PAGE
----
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Cleanup, repairs continue with comfortable temps in Martin County
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Cleanup, repairs continue with comfortable temps in Martin County

Zeke and Titus at the soybean field for harvest

Zeke and Titus at the soybean field for harvest, mid-September 2021

SHERBURN, Minn. – After the hot and dry summer of 2021, Minnesota’s September nights with temps of 50-60 degrees offered a cool balm to heal the overheated environment.

Harvest work at Krusemark Farms is progressing.

“We spent Labor Day and two more days chopping and bagging corn silage,” said Rochelle Krusemark. “Titus, Zeke (grandsons), and I made a great team, hauling forage wagons. The boys hooked and unhooked the wagons while I was their chauffeur (and supervisor).”

Rainfall remains sparse, so the Krusemarks were thankful for August rains.

“The crops look better than they did a month ago,” she said on Sept. 13.

In mid-September, the corn is one-quarter milk line and extended stage and moving toward black layer. They haven’t seen major stalk issues, but they are going to use their drone to scout for any potential corn lodging they can’t see from the road.

The soybean maturity varies across the fields, which is likely to make harvest more difficult.

“We have fields that are beginning to turn, some that will be ready to harvest within 10 days, and a couple of fields that will not be fun to combine because the maturity across the field varies drastically,” she said.

They are also completing maintenance on the forage boxes and the silage chopper before putting those away for the season. They plan to also replace the flighting in the incline augers from the grain pit to the grain leg.

The draper head is ready for soybean combining because it was used for triticale harvest. They will also inspect the corn head and make some adjustments to the combine.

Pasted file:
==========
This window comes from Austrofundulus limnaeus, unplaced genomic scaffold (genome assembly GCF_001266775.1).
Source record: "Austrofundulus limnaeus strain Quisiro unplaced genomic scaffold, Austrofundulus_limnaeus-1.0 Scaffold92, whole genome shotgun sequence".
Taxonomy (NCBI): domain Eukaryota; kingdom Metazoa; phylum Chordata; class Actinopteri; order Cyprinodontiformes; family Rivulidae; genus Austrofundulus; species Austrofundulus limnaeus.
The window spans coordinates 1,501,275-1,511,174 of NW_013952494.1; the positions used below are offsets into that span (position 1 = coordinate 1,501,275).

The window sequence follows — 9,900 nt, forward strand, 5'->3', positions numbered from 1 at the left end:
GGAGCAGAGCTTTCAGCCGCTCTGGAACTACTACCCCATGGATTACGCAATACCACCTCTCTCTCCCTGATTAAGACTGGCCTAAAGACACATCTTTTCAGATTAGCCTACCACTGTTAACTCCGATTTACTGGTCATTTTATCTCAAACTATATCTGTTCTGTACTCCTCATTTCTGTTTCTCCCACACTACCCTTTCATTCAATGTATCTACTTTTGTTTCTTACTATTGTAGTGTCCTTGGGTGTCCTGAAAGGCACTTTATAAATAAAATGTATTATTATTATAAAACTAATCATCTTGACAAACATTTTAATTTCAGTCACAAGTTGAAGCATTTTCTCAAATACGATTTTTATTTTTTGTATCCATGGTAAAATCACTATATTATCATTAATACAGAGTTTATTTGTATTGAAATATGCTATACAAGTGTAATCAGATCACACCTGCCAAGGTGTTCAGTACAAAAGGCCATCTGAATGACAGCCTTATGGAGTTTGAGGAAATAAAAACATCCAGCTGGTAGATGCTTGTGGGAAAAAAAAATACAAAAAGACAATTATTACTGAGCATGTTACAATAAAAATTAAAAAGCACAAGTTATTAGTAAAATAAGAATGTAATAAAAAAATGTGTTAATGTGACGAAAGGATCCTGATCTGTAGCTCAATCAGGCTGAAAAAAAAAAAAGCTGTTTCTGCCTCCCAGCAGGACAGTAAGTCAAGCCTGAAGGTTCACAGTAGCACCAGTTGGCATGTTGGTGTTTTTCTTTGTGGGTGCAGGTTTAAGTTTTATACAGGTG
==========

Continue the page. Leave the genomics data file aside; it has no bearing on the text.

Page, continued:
Rochelle continues her work as a director on the United Soybean Board by attending Zoom meetings, as well as the U.S. Farmers and Ranchers in Action (USFRA) Honor the Harvest Forum virtually. The forum’s goal is to connect farmers and ranchers with agricultural value chain leaders in food, fiber, and energy. USFRA wants to increase agribusiness’s awareness, collaboration, and partnership with farmers’ and ranchers’ unique ability to address climate change and provide climate solutions.

In 2021, USFRA is co-creating commitments for agriculture to support lasting environmental, social, and economic sustainability.

Having contracted the Delta variant, Rochelle continues to take care of herself and heal in September. She is taking steps to increase her stamina with a goal of attending the Women in Agriculture Summit in Minneapolis before the end of September. Spending days completing silage appraisals and field inspections for crop insurance offers her the opportunity to experience the healing powers of enjoying the great outdoors.

Minnesota Farm Guide Weekly Update

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